The Yle reporter then said that she had seen the notice of termination and that it clearly stated that the dismissal was a result of the meeting with STUK.

"Well, um, there are many things...that cooperation with this person did not work in any direction," Lehto replied. "And it may be that there were some things that triggered this [dismissal]."

"Gentlemen's agreement"

Lehto at first refused to agree to a TV interview, but eventually came to Yle on Monday evening to explain the incident on camera.

"We made a gentlemen's agreement with this person that we would both say publicly that he had retired. Up until now, I have tried to follow this gentlemen's agreement," said Lehto.

Lehto added that there had been a “significantly longer-term problem” with Merikanto.

"Perhaps this was kind of the final straw that he went to communicate externally about the project in the wrong way," the chief executive said.

So is this a message to others working for Fennovoima that they should not speak to STUK?

"It is not in any way a question that one should not speak about things, but of course it is a question of following the procedures that have been agreed on," he said.

STUK: "Violates the idea of safety culture"

STUK completed its internal report on Fennovoima in December 2015. It called into question whether safety issues were a priority at Fennovoima and whether the relatively new company had sufficient know-how in the nuclear field.

STUK Deputy Director Tapani Virolainen says that he had not heard of Merikanto's firing before being asked about it by Yle.

"Certainly this violates the idea of safety culture. That includes the idea that people dare to speak out in their organisation without being condemned, even if they have a different view or question the organisation's operational model. In a way, this is an extreme method for a person to come to the authorities and express his worries. We take these concerns seriously," Virolainen told Yle.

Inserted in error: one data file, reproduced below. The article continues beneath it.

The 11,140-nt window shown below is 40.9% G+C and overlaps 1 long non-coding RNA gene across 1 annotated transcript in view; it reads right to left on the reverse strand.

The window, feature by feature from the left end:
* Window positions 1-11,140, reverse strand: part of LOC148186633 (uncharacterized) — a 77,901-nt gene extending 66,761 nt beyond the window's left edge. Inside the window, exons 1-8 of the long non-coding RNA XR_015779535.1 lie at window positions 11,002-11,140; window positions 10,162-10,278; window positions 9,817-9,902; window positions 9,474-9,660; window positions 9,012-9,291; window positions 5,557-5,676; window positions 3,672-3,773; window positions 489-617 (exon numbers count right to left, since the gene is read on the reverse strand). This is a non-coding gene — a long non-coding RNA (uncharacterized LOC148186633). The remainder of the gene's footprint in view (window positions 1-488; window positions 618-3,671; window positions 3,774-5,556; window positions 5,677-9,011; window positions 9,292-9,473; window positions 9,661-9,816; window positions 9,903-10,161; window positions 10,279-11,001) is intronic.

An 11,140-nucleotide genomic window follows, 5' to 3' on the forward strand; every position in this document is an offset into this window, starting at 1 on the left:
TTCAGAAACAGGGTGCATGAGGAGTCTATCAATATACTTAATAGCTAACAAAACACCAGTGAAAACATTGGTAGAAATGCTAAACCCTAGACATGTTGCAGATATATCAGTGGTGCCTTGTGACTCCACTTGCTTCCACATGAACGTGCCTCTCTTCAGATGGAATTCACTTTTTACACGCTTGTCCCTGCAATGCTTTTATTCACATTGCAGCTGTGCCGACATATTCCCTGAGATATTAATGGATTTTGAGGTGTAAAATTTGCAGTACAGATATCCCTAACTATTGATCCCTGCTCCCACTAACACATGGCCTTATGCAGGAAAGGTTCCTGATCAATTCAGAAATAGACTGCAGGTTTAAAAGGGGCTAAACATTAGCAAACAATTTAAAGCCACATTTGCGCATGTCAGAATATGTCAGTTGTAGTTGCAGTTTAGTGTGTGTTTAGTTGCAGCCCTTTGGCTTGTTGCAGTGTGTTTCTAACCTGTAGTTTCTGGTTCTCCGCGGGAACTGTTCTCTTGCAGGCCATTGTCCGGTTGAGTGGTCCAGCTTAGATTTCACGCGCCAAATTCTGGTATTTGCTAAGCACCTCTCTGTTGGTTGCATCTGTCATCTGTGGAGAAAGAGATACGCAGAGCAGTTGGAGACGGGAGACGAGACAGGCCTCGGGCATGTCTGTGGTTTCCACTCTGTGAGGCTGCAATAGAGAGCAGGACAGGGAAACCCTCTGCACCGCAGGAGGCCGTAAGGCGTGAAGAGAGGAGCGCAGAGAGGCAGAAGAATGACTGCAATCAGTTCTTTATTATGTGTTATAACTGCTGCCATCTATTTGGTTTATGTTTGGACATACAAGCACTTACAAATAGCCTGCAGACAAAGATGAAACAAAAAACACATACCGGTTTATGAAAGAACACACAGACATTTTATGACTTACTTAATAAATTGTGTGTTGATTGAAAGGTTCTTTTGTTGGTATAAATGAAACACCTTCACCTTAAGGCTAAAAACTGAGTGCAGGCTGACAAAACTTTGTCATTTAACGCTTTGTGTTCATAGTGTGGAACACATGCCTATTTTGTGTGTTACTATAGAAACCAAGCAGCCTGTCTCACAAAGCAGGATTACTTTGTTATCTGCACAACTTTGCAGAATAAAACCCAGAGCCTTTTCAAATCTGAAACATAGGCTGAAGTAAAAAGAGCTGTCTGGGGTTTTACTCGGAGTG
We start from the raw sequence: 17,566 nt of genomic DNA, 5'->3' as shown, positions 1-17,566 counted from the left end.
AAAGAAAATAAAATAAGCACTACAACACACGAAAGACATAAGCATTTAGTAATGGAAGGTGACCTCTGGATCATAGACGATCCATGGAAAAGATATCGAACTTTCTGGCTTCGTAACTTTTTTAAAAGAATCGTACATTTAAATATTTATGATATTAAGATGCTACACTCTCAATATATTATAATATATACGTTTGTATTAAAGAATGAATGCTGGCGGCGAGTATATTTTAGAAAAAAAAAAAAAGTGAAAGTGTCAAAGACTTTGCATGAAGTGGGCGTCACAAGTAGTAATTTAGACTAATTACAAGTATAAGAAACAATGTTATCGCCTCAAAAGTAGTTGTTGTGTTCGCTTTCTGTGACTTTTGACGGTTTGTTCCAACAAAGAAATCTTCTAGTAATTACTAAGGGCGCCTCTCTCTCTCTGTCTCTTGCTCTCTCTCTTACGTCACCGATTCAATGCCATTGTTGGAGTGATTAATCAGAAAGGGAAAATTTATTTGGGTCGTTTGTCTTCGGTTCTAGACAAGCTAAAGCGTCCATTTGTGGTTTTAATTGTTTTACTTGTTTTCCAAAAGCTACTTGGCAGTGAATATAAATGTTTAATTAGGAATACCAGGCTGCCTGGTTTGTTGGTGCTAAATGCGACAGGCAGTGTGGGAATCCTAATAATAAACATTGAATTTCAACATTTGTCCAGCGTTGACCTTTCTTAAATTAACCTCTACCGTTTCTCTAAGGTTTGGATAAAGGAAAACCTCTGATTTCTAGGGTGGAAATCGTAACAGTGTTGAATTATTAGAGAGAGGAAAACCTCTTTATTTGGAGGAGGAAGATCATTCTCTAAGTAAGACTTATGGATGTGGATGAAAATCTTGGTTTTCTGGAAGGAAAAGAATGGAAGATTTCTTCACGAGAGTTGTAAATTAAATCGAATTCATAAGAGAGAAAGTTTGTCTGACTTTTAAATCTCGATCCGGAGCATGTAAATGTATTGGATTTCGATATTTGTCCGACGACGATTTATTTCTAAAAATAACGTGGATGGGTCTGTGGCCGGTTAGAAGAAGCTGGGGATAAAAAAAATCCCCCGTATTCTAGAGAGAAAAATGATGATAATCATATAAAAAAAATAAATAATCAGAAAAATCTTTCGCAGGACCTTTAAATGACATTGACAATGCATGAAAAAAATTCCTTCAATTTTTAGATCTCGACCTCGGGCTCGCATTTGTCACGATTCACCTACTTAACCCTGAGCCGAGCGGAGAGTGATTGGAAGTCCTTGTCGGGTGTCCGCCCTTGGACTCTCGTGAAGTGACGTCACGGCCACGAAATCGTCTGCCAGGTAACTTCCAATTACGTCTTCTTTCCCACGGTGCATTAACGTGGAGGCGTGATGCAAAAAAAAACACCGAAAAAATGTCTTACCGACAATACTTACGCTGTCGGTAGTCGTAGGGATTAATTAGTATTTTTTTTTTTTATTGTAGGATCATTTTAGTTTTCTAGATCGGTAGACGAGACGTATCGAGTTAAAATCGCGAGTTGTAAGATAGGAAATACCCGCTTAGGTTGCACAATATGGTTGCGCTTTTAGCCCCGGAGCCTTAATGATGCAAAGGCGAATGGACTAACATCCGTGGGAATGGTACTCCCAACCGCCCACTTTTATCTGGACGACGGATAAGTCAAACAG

Virolainen says that STUK has had similar discussions about Fennovoima with other employees as well.

"There are a number of cases. The discussions that we have had with employees of Fennovoima or its affiliated companies are of course confidential, though. We do not report to Fennovoima about them," Virolainen said.

Merikanto says he told his employers that he planned to visit STUK and later informed them about what had been discussed.

Timetables outweigh safety?

Virolainen notes that the STUK report referred to confidential accounts from employees and that it heard similar messages in the interviews that it carried out.

The STUK document said that it appeared that timetables had been set as a higher priority than safety on the project.

Lehto was asked whether some of the domestic owners are in a rush to push the project forward.

"Of course owners are interested in project schedules and costs. Certainly in this type of venture, all of the owners fully understand the situation, though. Safety matters take as much time as they need," said Lehto.

More on this story in the Finnish-language current affairs programme A-studio on Yle TV 1 at 9.05 pm on Tuesday.